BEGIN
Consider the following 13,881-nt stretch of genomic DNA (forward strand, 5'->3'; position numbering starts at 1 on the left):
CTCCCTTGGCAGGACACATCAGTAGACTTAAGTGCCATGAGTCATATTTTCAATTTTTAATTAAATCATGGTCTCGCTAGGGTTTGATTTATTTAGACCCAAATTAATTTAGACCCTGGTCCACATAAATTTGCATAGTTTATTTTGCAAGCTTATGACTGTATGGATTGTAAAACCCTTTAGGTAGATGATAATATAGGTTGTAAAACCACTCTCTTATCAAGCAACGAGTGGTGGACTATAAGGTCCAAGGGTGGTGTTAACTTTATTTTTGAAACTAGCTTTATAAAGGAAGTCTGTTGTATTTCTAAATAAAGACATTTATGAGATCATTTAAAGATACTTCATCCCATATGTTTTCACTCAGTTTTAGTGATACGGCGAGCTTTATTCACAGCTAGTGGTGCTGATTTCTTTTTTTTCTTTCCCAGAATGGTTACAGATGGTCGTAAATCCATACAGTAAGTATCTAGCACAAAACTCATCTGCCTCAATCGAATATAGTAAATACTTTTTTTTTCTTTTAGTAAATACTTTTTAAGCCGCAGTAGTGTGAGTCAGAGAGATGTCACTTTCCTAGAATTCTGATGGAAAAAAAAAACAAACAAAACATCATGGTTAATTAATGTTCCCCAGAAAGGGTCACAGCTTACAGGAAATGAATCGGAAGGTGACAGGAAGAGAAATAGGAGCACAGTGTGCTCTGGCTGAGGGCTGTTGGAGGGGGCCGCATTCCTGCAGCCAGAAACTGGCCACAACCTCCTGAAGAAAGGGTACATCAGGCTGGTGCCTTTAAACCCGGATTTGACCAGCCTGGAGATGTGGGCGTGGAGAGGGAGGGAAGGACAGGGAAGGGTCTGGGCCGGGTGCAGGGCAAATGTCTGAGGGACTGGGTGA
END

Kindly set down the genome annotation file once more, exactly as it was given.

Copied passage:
Consider the following 13,881-nt stretch of genomic DNA (forward strand, 5'->3'; position numbering starts at 1 on the left):
CTCCCTTGGCAGGACACATCAGTAGACTTAAGTGCCATGAGTCATATTTTCAATTTTTAATTAAATCATGGTCTCGCTAGGGTTTGATTTATTTAGACCCAAATTAATTTAGACCCTGGTCCACATAAATTTGCATAGTTTATTTTGCAAGCTTATGACTGTATGGATTGTAAAACCCTTTAGGTAGATGATAATATAGGTTGTAAAACCACTCTCTTATCAAGCAACGAGTGGTGGACTATAAGGTCCAAGGGTGGTGTTAACTTTATTTTTGAAACTAGCTTTATAAAGGAAGTCTGTTGTATTTCTAAATAAAGACATTTATGAGATCATTTAAAGATACTTCATCCCATATGTTTTCACTCAGTTTTAGTGATACGGCGAGCTTTATTCACAGCTAGTGGTGCTGATTTCTTTTTTTTCTTTCCCAGAATGGTTACAGATGGTCGTAAATCCATACAGTAAGTATCTAGCACAAAACTCATCTGCCTCAATCGAATATAGTAAATACTTTTTTTTTCTTTTAGTAAATACTTTTTAAGCCGCAGTAGTGTGAGTCAGAGAGATGTCACTTTCCTAGAATTCTGATGGAAAAAAAAAACAAACAAAACATCATGGTTAATTAATGTTCCCCAGAAAGGGTCACAGCTTACAGGAAATGAATCGGAAGGTGACAGGAAGAGAAATAGGAGCACAGTGTGCTCTGGCTGAGGGCTGTTGGAGGGGGCCGCATTCCTGCAGCCAGAAACTGGCCACAACCTCCTGAAGAAAGGGTACATCAGGCTGGTGCCTTTAAACCCGGATTTGACCAGCCTGGAGATGTGGGCGTGGAGAGGGAGGGAAGGACAGGGAAGGGTCTGGGCCGGGTGCAGGGCAAATGTCTGAGGGACTGGGTGA